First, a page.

The Strangeness of Loss Imbues ‘Widow’

A collection of 17 short pieces, Widow (Bellevue Literary Press; 160 pages) is, as the title suggests and the opening story firmly establishes, concerned with a particular loss — that of the beloved partner. Though several of the book’s stories were written after the death of California author Michelle Latiolais’s husband, and the impact of that loss is felt on every page, Widow is not a memoir, yet neither is it entirely fictional. Drawing on a variety of genres (meditations, stories, and poetic vignettes) and points of view, Widow offers a kaleidoscopic view of the world from deep within the mourning mind. (One of the stories in the book, the haunting “Breathe,” first appeared in ZYZZYVA.)

Latiolais’s writing here is both earthy and intellectual. Fascination with language is threaded throughout; many pieces involve a discussion of the etymology of words and the discrepancies and oddities of language. These are not superficial concerns; they are part of the author’s method (what she calls “involution”) for navigating deeper and ever inward into the qualities that characterize mourning, and they serve as an apt expression of the strangeness besetting even the most familiar of things after a death. Latiolais also explores the physicality of the partner separated from her mate’s body; the physiological and psychological effects of grief.

Just as the wry voice of the title story marvels at her outbursts of hilarity and surmises “the body could not withstand grief every waking moment, … the body would insist on a cessation for a time of the morbidity of grieving” – so, too, Widow offers chapters of respite, varying the tempo between its pieces. Each of these reprieves focuses on a different subject, everything from the tenderness between generations at a wedding party to a moment of dissonance between a couple visiting a strip club. Affectionate and comical, “Gut,” for example, relates one woman’s attempt to please the husband she adores by accompanying him on a research trip to Africa and serving as a test case for his latest research project — a venture which requires her to eat a diet of raw meat and leaves for eight hours a day. The effect on the reader is as the sun breaking momentarily through on a gray day: Though quickly obscured again, these pieces offer brief rest from the agonizing immediacy of the pieces dwelling overtly on loss, and, crucially, lend dimension to those darker stories, deepening their impact.

Those darker pieces focus intently on the overwhelming difficulty of the everyday in the post-personal-apocalypse world: calling the doctor; dinner and conversation with friends; using a particular coffee cup. The mundane comforts of routine are rendered foreign, treacherous, fraught with paralyzing difficulty; the very people (friends, doctors) and creature comforts (home, a good meal) meant to nurture and care for us confront the bereaved without sympathy or understanding, their sudden strangeness an added blow to an already reeling psyche.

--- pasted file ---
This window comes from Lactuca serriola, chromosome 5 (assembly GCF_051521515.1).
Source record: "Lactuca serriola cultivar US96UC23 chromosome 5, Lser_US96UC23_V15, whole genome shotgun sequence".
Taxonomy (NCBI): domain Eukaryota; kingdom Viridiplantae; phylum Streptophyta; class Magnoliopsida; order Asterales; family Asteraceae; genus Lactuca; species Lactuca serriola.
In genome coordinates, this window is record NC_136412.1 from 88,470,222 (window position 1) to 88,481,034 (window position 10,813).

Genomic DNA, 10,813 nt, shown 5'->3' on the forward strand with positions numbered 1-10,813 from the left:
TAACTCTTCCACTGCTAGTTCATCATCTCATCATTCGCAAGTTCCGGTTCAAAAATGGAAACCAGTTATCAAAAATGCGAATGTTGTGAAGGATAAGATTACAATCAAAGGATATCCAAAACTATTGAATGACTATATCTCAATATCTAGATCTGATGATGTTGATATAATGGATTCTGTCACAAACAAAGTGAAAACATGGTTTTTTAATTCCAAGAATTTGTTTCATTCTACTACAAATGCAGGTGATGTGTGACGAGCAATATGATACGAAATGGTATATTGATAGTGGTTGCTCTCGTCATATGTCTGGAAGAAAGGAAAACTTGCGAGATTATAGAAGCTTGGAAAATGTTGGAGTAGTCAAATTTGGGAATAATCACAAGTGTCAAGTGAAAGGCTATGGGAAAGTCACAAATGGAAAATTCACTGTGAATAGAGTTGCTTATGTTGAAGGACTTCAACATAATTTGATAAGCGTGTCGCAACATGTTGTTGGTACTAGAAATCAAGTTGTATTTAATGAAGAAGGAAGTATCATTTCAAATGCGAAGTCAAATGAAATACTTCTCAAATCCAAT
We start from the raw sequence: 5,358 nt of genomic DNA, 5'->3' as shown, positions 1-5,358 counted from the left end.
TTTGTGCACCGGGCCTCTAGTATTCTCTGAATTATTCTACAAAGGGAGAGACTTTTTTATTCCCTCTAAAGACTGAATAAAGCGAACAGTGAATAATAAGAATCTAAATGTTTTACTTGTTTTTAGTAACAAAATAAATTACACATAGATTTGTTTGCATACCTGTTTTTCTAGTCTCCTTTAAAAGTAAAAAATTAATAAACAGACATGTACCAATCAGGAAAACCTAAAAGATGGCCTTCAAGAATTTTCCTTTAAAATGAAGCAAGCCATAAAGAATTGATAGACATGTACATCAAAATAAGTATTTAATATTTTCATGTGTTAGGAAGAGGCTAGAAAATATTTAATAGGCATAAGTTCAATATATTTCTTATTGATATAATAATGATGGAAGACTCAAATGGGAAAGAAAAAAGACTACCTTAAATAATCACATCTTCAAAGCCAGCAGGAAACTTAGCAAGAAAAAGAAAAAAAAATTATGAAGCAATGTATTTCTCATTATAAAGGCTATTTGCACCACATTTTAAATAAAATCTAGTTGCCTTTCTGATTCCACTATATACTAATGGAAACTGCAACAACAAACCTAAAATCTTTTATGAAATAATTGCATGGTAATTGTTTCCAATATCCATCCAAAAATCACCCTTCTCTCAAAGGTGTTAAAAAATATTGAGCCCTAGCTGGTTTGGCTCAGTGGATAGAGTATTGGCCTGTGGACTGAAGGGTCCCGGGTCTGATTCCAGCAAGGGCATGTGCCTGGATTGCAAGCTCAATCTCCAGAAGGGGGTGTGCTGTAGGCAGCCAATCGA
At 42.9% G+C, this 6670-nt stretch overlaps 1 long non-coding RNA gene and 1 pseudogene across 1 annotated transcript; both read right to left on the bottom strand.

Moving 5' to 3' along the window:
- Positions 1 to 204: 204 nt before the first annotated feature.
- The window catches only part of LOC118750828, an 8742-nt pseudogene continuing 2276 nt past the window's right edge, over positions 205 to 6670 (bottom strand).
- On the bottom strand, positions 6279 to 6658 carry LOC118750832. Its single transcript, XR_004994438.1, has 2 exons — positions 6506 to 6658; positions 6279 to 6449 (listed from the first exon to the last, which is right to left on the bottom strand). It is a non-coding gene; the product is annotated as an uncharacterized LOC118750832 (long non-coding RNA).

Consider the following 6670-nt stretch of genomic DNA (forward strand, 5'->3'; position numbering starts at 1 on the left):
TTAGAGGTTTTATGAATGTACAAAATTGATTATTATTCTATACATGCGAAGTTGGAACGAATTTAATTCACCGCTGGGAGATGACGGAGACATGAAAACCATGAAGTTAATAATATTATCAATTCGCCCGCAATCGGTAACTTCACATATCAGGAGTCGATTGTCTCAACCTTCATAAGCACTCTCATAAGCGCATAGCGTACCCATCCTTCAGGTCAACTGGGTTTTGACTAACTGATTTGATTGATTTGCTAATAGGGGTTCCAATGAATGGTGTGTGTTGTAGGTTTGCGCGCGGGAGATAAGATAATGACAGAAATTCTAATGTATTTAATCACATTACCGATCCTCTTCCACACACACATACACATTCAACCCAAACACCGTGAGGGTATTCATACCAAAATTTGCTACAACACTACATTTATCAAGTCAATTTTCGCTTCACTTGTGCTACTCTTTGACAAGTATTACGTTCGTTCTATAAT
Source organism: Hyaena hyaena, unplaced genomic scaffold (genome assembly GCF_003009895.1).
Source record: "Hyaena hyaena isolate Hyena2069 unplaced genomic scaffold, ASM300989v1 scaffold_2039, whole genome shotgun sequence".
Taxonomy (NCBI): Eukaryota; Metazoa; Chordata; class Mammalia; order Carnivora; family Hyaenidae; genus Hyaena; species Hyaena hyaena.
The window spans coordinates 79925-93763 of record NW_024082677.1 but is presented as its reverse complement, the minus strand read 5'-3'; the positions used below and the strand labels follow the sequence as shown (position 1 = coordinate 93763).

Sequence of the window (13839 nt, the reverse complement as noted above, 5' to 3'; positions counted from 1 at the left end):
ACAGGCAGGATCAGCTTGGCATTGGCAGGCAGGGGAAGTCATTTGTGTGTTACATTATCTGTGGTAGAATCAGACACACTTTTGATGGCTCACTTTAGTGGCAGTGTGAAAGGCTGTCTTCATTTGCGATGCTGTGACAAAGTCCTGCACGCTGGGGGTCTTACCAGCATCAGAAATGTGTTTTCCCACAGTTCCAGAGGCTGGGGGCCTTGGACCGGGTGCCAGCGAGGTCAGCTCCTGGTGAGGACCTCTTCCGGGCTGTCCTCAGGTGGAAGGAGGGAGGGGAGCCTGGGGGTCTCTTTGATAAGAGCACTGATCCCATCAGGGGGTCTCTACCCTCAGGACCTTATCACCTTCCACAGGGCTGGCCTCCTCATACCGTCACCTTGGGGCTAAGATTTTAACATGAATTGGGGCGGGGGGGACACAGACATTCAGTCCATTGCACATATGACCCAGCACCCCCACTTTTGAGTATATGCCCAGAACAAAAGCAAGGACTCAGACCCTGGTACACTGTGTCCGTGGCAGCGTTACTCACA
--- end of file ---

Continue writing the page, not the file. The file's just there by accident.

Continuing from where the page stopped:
The challenge Latiolais faces in Widow is to express adequately the immobility and grief her characters experience without letting the narrative itself become paralyzed. She accomplishes this in part by leaving her characters much where she finds them; she doesn’t rush them, or us, through the stages of grief, hastening toward healing. We share a brief moment of intimacy with them then leave them, in dignity, to forge ahead for themselves. The convention of passing neatly through clearly delineated stages of grief is completely ignored here; there is no narrative gesture toward closure. Latiolais is bold and frank, and utterly unsentimental.

From the many mundane hours of the day, from the multitude of ordinary days and nights, Latiolais chooses her moments with tremendous care, dwells in them fully, and lays them bare for us to gaze, in wonderment, at all their momentous significance. These short pieces are in the tradition of Virginia Woolf’s “moments of being,” not only for the characters, but also for readers as we are enfolded in each story. Latiolais’s involutions capture how deep grief distorts and collapses time, and how movement through such grief is not usually orderly, timely, and linear. Though the book ends with a story that inhabits bereavement, much like the opening piece, we’ve taken a transformational journey there. Widow rivets our attention because it offers what all literature, tragic, comical or otherwise, should: a distillation of experience and a concentration of thought that invests a simple moment with all the profundity of existence itself.

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